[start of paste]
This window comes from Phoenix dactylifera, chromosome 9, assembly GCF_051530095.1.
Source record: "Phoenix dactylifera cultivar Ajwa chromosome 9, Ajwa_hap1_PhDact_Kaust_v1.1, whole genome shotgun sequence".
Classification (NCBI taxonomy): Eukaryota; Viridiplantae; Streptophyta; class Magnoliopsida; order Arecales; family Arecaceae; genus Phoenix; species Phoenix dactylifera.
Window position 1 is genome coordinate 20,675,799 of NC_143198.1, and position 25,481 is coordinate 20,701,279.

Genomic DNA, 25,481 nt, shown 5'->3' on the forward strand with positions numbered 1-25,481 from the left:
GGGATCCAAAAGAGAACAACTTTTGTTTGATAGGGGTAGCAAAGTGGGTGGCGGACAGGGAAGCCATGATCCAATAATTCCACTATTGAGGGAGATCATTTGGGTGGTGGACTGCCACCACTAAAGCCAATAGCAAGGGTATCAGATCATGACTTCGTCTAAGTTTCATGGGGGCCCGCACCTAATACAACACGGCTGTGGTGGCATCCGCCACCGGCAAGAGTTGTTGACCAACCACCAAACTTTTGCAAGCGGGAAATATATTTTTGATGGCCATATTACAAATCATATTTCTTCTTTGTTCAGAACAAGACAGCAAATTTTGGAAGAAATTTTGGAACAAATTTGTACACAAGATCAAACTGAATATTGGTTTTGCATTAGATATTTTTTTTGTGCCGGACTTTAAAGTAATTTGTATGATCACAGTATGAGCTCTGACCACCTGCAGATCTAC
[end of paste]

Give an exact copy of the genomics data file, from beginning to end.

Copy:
This window comes from Phoenix dactylifera, chromosome 9, assembly GCF_051530095.1.
Source record: "Phoenix dactylifera cultivar Ajwa chromosome 9, Ajwa_hap1_PhDact_Kaust_v1.1, whole genome shotgun sequence".
Classification (NCBI taxonomy): Eukaryota; Viridiplantae; Streptophyta; class Magnoliopsida; order Arecales; family Arecaceae; genus Phoenix; species Phoenix dactylifera.
Window position 1 is genome coordinate 20,675,799 of NC_143198.1, and position 25,481 is coordinate 20,701,279.

Genomic DNA, 25,481 nt, shown 5'->3' on the forward strand with positions numbered 1-25,481 from the left:
GGGATCCAAAAGAGAACAACTTTTGTTTGATAGGGGTAGCAAAGTGGGTGGCGGACAGGGAAGCCATGATCCAATAATTCCACTATTGAGGGAGATCATTTGGGTGGTGGACTGCCACCACTAAAGCCAATAGCAAGGGTATCAGATCATGACTTCGTCTAAGTTTCATGGGGGCCCGCACCTAATACAACACGGCTGTGGTGGCATCCGCCACCGGCAAGAGTTGTTGACCAACCACCAAACTTTTGCAAGCGGGAAATATATTTTTGATGGCCATATTACAAATCATATTTCTTCTTTGTTCAGAACAAGACAGCAAATTTTGGAAGAAATTTTGGAACAAATTTGTACACAAGATCAAACTGAATATTGGTTTTGCATTAGATATTTTTTTTGTGCCGGACTTTAAAGTAATTTGTATGATCACAGTATGAGCTCTGACCACCTGCAGATCTAC